The global manufacturing and distribution of pharmaceuticals and the regulatory requirements of countries have always made pharmaceutical supply chains a challenge. However, the anticipated volume of COVID-19 vaccines that will need to be distributed for the foreseeable future will be unprecedented, and pharmaceutical supply chains will be severely strained as they try to get these to market quickly and safely. Shipping via air cargo has always been the best choice for high velocity, high-value goods such as pharmaceuticals; however, because of the nature of air cargo, it has always been a complex process with many hand-offs and limited shipment visibility.
Because of the multiparty nature of air cargo shipments, tracking technology must be supply chain-centric as opposed to company-centric. The convergence of five technological advances including Internet of Things (IoT), are allowing all participants in the pharmaceutical supply chain to provide seamless end-to-end location tracking and monitoring of shipments.
1. Next generation tags
By taking advantage of breakthroughs in electronics, devices now offer a smaller form factor, are easier to deploy, less expensive to produce, are more rugged, have a longer tracking range and battery life, and are recyclable. Equally important is the range of tracking status that they capture: it’s not limited to location anymore and includes data capture on temperature, humidity, light, shock and smoke to provide a more comprehensive view of the health of the shipment.
2. Mesh networks
Traditional tracking networks are expensive to deploy and provide limited coverage, which leaves tracking gaps in the pharmaceutical supply chain. Mesh networks fill in the “blank spaces” because they are lower cost to implement as they require minimal internet connections. In addition, they can be deployed more widely because many mesh devices can run on solar power instead of electricity. Mesh networks are also more resilient because of overlapping coverage and the use of multiple paths to move data. They can be located across the supply chain in airports, air cargo stations, loading/unloading docks, etc. to automatically capture the movement and status of shipments.
3. Mobile Applications
While mesh networks extend the ability to automatically track shipments across the supply chain, mobile apps are needed to truly make the tracking process door-to-door. Because smartphones are a global phenomenon, they can provide greater flexibility to capture data, receive or deliver shipments, or interrogate shipment status on-demand. In addition, any size of supply chain organization can participate in the supply chain by simply visiting the major application stores and downloading a mobile tracking app.
4. Cloud-based Tracking Platforms
Providing a common repository that unifies the end-to-end tracking data from all parties involved in the pharmaceutical supply chain is essential to eliminating the silos of tracking information that exist today. With one version of the truth, all participants will know the status of a shipment and be able to use that information to make better decisions about managing it effectively. The cloud is the perfect technology for the tracking platform because of its accessibility and scalability.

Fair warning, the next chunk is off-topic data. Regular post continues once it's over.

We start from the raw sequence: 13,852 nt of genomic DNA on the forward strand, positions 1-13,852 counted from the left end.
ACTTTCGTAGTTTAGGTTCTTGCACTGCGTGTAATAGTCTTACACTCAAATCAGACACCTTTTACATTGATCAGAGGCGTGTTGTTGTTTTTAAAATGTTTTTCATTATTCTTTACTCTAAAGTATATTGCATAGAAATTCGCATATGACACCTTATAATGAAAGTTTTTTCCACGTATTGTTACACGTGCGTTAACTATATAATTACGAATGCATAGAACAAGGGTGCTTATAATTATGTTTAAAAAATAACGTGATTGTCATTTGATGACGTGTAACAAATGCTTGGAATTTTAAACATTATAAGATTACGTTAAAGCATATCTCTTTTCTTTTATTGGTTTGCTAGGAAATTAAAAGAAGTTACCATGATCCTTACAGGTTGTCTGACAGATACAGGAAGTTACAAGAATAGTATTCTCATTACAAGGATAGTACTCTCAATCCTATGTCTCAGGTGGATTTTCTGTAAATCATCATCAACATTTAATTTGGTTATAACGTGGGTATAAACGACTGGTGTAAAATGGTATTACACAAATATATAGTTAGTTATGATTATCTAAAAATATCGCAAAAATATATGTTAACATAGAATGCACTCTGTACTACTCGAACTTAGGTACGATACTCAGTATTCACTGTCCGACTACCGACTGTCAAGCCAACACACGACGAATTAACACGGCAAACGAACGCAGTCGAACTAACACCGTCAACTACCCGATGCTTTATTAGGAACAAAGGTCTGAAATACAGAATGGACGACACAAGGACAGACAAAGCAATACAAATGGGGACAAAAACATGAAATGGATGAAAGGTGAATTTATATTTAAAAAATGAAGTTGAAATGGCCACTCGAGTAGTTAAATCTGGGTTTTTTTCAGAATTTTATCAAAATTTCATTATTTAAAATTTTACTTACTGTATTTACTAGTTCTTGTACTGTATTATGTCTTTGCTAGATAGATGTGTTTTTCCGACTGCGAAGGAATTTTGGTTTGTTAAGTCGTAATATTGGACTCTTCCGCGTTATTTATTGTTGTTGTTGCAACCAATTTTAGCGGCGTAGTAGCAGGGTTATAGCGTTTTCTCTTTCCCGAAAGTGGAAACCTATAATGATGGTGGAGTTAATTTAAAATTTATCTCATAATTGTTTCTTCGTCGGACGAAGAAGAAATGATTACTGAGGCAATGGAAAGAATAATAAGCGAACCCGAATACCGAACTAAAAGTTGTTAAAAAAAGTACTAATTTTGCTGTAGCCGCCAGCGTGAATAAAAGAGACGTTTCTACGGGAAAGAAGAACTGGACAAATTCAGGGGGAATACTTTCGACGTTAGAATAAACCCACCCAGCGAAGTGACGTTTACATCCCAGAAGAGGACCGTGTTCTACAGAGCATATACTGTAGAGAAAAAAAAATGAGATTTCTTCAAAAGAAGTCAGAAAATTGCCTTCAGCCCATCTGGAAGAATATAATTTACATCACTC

5. Open Architectures
Because of the number of participants in the pharmaceutical supply chain and the global nature of manufacturing and distribution, interoperability is going to be critical as no one technology provider will be able to deliver all of the tags and tracking hardware required. The tracking network must allow any technology provider that meets tag or tracking standards to participate. This will increase the velocity of deployment, foster innovation and help to keep costs down. In addition, there should be flexibility to deploy various mobile applications that capture shipment status as part of broader supply chain activities and then pass that information to the cloud-based tracking platform.
Simplicity, resiliency, pervasiveness and interoperability are the key requirements to establish true end-to-end shipment visibility across the pharmaceutical supply chain. Advances in IoT capabilities, network technologies, mobility, and cloud-based open architecture solutions make it possible for the air cargo pharmaceutical supply chain to meet these requirements now. The result will be a more safe, secure and efficient supply chain that will meet the upcoming challenges of COVID-19 vaccine distribution and set the standard for pharmaceutical supply chains in the future. How is your company taking advantage of IoT and other technological advances to transform shipment tracking across the supply chain? Let me know.
As Executive Vice President, Marketing and Services, Chris Jones is primarily responsible for Descartes’ marketing and professional services organizations. With over 30 years of experience in the supply chain market, Chris has held a variety of senior management positions including Senior Vice President at The Aberdeen Group’s Value Chain Research practice, Executive Vice President of Marketing and Corporate Development for SynQuest, Vice President and Research Director for Enterprise Resource Planning Solutions at The Gartner Group, and Associate Director Operations & Technology at Kraft General Foods.